By Alexandria T. Montes | Reporter
From New York City to Clovis, Andy Isolano has touched the lives of many and is recognized as a hero for his accomplishments. Whether it’s aiding those in 9/11, working with the Clovis Police Department, volunteering his time at Hurricane Katrina, owning his own restaurant, coordinating this Clovis Emergency Response Team (CERT) or working as a Fire Prevention Officer for the City of Clovis, Isolano has certainly earned his stripes.
“Andy is a wonderful guy. He’s made an impact in our community,” said David McDonald, former CEO of Pelco. “He’s one of us now and I think we are better off for that. I am thrilled to have Andy as a friend and to have him as part of the Fresno and Clovis Community.”
What many saw as a horrible nightmare on 9/11 was a reality for Isolano, a Long Island native. He had gotten off duty that morning and was on his way home when he was told that something horrible just happened. After the initial attack, Isolano and his team took a spare engine and immediately got back to work where he witnessed the second Twin Tower collapse. Isolano’s way of reacting with everything there was to help rescue and find his “brothers” who were still missing.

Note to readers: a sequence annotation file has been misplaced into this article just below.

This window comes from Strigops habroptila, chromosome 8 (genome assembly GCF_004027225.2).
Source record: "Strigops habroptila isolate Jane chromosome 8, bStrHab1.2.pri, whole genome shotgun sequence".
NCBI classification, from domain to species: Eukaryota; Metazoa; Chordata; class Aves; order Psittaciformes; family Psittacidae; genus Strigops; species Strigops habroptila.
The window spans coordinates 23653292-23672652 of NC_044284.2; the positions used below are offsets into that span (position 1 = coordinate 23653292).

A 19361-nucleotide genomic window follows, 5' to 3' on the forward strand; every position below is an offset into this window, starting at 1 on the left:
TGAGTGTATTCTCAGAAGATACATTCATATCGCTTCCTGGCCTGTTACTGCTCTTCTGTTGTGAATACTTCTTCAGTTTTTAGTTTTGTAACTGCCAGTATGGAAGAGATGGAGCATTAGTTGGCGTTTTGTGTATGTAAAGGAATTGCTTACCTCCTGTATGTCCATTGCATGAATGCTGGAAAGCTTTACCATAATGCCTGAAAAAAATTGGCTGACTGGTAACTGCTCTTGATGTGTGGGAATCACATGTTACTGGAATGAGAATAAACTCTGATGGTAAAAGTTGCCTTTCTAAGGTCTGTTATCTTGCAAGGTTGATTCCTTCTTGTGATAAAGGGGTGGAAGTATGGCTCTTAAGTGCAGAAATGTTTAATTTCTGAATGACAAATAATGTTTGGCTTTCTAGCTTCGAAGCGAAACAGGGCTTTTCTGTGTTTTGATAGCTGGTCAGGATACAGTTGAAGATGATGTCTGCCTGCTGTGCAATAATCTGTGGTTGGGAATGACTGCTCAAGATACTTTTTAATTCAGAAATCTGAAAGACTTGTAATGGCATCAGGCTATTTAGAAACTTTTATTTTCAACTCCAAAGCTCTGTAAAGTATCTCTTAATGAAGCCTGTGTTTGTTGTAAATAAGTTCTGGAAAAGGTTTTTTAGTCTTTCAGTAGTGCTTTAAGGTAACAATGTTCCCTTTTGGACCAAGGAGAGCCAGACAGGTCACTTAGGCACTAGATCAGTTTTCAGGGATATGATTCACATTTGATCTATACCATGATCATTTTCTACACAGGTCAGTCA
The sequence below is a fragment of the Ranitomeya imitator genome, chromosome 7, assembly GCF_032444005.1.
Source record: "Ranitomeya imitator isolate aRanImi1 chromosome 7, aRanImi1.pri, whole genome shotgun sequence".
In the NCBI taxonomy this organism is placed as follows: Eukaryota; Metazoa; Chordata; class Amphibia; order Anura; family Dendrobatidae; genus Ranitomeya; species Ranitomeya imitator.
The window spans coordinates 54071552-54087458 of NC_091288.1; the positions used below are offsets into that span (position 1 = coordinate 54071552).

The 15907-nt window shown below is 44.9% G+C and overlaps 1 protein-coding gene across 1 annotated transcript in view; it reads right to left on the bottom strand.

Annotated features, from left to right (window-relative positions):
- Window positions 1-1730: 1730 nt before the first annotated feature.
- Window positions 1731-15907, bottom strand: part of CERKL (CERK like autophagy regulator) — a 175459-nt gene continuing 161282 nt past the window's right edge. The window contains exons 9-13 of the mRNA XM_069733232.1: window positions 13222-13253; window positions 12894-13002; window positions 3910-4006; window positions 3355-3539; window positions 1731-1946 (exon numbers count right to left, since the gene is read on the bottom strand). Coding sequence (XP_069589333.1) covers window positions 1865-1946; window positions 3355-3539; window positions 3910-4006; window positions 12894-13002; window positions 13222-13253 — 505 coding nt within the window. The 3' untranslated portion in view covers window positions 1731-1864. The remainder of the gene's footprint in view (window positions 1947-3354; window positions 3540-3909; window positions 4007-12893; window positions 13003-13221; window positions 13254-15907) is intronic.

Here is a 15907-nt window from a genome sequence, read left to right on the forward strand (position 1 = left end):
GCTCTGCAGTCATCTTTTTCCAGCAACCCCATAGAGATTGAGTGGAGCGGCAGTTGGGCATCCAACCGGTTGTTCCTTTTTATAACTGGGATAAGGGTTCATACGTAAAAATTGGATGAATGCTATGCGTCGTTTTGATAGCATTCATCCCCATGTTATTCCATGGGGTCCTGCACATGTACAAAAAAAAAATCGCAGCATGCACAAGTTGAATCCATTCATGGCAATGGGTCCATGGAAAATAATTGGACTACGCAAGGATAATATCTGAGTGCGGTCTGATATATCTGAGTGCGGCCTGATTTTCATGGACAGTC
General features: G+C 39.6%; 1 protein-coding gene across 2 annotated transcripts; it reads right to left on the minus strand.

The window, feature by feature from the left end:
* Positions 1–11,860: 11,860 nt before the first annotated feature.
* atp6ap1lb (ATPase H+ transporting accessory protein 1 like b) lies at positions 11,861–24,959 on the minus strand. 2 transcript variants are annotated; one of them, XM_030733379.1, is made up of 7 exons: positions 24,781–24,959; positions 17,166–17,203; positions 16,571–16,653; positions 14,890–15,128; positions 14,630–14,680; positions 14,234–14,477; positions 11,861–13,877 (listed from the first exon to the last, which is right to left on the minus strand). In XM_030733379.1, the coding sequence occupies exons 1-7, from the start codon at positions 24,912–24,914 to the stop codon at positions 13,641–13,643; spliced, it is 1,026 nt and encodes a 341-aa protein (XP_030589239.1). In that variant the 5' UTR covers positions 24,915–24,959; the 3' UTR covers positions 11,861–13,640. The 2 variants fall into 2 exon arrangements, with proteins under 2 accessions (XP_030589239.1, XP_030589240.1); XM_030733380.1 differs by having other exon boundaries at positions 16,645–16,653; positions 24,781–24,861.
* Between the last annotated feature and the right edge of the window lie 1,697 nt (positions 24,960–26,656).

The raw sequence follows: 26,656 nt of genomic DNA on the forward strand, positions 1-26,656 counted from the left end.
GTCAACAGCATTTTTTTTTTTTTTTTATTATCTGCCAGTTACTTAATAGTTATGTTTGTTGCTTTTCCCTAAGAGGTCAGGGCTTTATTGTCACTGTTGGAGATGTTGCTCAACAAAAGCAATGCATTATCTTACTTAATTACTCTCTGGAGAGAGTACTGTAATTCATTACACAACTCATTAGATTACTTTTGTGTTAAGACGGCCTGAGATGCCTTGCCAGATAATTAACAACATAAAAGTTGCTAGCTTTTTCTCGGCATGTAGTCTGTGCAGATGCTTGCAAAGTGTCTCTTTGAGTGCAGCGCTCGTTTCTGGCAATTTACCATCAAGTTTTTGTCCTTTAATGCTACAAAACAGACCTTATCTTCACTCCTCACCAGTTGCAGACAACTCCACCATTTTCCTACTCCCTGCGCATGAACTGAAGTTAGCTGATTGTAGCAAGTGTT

For about six weeks non-stop following 9/11, he dedicated most of him time at “the pile” – the remains of the World Trade Center. He worked almost 24 hours a day going through all the debris as a way to give back to all of his friends he lost there. In the process, Andy endured some permanent respiratory problems that ended up considering him disabled by the Fire Department of New York (FDNY).
“Though he wasn’t directly affected that day personally, it affected him in a very large way otherwise and his dedication to his friends by what he did afterwards certainly distinguishes him as a hero,” McDonald said.
Isolano and David became friends as a result of the California Memorial. After reluctantly getting on a plane and going to California, Isolano said it was a trip to Fresno that saved his life. That December, Andy decided to make his big move and relocate from New York City to California.
“My life was turned upside down, I had just got divorced two weeks before 9/11,” Isolano said. Then 9/11 happened and I lost 13 close friends and then on Nov. 12 they told me I would probably never be a firefighter again, so my whole world I loved was gone.”
Isolano and his wife Michelle share his two stepchildren and two boys from his previous marriage. He also got back into doing what he loves as a Fire Prevention Officer for the City of Clovis for seven years now.
“Things are good,” Isolano added.
Isolano continues to give back to the community by volunteering. He currently volunteers at the Burn Camp where he works with younger burned survivors with their ongoing recovery in a camp-type setting. Here, the survivors are given the opportunity to learn life skills such as interview, etiquette, along with an informal talk about the “birds and the bees.”